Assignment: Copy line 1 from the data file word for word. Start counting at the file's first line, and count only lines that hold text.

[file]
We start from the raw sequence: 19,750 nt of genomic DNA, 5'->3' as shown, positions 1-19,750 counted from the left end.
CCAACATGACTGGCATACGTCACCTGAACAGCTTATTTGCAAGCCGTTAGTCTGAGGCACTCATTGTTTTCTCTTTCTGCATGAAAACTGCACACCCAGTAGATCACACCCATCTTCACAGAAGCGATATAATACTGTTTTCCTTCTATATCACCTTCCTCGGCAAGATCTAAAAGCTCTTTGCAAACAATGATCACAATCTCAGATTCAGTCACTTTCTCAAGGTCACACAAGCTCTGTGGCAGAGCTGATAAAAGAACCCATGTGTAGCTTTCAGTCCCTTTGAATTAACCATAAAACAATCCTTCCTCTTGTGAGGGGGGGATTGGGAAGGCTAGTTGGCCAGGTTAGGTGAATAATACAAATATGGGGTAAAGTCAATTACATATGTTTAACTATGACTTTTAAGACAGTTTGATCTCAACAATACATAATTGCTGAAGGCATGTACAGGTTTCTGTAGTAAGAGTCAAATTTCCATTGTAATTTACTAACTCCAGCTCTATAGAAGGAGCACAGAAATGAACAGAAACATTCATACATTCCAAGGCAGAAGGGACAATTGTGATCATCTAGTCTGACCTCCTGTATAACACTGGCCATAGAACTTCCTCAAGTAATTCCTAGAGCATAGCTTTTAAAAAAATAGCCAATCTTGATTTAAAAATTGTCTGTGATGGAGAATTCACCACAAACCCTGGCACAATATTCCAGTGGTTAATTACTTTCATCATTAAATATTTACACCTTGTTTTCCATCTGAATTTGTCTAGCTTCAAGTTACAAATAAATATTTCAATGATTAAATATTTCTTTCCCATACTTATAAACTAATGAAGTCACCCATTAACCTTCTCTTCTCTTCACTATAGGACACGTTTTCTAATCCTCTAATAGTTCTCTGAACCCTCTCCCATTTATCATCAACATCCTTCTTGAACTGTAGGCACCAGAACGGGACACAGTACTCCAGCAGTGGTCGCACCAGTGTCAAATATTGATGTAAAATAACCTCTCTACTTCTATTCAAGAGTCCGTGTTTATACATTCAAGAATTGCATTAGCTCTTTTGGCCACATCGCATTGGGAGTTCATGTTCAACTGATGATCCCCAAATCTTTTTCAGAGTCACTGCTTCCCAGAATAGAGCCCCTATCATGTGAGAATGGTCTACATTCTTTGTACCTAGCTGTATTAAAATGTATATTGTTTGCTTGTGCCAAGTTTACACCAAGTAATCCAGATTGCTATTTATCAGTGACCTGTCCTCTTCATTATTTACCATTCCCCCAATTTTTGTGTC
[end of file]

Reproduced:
We start from the raw sequence: 19,750 nt of genomic DNA, 5'->3' as shown, positions 1-19,750 counted from the left end.